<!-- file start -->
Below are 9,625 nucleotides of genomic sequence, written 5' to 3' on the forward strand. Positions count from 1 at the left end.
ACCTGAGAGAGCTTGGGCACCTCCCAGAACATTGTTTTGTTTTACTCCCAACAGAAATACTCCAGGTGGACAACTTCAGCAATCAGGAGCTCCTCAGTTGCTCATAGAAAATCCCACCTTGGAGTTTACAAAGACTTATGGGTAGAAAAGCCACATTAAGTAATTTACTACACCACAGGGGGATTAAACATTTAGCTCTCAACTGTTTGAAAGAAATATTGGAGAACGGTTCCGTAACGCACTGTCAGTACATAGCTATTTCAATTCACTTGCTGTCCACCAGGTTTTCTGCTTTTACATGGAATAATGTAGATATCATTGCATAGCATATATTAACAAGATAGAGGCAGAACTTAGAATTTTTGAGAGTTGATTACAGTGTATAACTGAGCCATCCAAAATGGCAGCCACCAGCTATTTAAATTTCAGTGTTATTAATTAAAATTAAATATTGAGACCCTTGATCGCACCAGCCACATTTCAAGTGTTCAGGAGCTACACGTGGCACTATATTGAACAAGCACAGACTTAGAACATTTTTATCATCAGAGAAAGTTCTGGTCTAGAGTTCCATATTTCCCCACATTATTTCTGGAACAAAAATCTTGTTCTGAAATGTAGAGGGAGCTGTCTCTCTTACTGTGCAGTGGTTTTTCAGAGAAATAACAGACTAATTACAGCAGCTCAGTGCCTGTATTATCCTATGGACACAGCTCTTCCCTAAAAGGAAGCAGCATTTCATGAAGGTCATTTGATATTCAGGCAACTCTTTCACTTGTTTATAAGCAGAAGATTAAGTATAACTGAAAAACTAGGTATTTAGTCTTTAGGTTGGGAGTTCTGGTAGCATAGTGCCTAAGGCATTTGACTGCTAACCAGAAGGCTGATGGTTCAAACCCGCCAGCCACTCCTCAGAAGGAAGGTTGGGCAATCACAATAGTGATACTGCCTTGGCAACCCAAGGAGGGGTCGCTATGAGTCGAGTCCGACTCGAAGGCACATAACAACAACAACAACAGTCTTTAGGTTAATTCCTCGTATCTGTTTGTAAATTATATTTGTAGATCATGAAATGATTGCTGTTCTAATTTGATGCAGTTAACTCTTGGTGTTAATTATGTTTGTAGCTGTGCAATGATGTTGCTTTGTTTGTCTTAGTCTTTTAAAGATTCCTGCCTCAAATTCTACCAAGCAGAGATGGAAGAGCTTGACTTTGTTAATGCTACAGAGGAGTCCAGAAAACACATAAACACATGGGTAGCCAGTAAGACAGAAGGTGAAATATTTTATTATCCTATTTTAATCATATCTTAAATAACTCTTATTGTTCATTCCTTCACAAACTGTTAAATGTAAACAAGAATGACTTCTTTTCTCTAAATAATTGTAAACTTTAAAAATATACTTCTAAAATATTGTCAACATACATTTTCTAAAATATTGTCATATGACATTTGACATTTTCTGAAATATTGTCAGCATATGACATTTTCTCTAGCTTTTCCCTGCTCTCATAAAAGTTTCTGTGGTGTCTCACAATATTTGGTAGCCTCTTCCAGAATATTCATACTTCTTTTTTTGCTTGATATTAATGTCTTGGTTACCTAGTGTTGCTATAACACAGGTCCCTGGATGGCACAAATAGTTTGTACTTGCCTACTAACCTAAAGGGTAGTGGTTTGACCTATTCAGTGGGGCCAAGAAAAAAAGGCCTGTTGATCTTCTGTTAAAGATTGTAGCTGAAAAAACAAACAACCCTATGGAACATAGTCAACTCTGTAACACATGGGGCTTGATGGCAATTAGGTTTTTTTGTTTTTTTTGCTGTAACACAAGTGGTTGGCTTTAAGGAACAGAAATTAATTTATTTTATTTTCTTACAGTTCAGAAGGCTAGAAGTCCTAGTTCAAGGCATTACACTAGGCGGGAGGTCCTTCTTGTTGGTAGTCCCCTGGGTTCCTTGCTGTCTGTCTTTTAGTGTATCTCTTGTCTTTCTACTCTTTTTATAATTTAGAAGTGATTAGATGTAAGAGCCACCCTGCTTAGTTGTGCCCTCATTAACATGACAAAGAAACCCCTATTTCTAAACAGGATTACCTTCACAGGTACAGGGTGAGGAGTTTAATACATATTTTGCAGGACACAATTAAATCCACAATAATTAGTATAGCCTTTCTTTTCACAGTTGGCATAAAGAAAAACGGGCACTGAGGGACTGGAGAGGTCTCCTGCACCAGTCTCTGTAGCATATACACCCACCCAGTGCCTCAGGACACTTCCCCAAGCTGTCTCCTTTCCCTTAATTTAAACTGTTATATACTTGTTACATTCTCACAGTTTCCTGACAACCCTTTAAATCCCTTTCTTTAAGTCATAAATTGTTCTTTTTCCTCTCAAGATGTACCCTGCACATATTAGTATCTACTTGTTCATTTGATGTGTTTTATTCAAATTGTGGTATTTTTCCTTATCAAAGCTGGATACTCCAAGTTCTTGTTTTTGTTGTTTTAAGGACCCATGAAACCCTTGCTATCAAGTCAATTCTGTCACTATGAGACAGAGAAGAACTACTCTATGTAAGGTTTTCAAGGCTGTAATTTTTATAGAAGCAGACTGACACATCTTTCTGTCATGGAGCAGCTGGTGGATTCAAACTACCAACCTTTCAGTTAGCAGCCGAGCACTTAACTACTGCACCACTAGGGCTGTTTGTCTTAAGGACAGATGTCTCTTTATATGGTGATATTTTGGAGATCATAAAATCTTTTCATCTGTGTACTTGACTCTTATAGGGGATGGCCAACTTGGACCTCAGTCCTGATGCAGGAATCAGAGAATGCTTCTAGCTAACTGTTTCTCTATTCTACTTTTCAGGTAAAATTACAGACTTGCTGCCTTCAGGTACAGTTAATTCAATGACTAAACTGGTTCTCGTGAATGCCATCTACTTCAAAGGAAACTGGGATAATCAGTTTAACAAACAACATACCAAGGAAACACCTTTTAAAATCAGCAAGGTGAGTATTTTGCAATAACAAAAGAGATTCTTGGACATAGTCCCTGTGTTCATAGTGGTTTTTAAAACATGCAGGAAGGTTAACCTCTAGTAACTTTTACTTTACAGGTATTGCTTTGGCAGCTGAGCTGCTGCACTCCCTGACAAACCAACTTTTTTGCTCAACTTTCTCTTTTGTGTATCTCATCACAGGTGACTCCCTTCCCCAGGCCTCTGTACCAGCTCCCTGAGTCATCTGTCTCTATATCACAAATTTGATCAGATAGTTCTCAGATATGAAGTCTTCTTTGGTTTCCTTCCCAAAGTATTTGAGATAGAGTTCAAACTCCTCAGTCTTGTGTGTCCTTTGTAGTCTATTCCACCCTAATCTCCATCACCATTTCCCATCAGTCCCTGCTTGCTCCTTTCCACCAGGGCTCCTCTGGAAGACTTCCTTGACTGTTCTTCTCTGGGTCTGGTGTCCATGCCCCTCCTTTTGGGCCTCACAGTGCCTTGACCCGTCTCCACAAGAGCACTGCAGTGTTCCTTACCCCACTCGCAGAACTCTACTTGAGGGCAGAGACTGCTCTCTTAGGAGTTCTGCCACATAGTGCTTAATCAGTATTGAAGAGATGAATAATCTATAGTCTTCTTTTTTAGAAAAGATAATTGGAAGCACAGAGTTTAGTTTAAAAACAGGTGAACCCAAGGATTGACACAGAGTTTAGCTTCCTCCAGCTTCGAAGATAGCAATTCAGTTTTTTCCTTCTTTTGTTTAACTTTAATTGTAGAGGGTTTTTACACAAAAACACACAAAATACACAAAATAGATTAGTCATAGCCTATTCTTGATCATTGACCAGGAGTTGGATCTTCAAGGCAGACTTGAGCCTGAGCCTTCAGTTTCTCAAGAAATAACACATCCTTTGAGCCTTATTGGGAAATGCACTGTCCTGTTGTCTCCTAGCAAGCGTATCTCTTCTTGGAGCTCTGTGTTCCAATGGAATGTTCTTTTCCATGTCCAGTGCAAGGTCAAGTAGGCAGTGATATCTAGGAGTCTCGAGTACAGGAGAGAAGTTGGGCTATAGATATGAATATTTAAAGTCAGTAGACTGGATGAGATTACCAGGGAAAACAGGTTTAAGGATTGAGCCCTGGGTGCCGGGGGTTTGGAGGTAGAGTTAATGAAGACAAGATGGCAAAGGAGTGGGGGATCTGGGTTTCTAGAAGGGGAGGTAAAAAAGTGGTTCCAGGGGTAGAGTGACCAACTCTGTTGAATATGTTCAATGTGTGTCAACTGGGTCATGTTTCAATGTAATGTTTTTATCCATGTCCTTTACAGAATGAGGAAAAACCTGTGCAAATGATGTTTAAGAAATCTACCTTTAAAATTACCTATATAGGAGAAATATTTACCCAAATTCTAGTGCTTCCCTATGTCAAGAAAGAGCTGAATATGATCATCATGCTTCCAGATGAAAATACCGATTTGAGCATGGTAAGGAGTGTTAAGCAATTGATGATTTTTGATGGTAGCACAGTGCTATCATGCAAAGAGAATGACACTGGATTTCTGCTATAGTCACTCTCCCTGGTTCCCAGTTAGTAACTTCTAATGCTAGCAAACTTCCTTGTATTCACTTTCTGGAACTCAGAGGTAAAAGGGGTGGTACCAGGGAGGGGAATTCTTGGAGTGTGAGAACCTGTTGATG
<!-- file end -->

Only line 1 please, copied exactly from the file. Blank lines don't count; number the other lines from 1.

Below are 9,625 nucleotides of genomic sequence, written 5' to 3' on the forward strand. Positions count from 1 at the left end.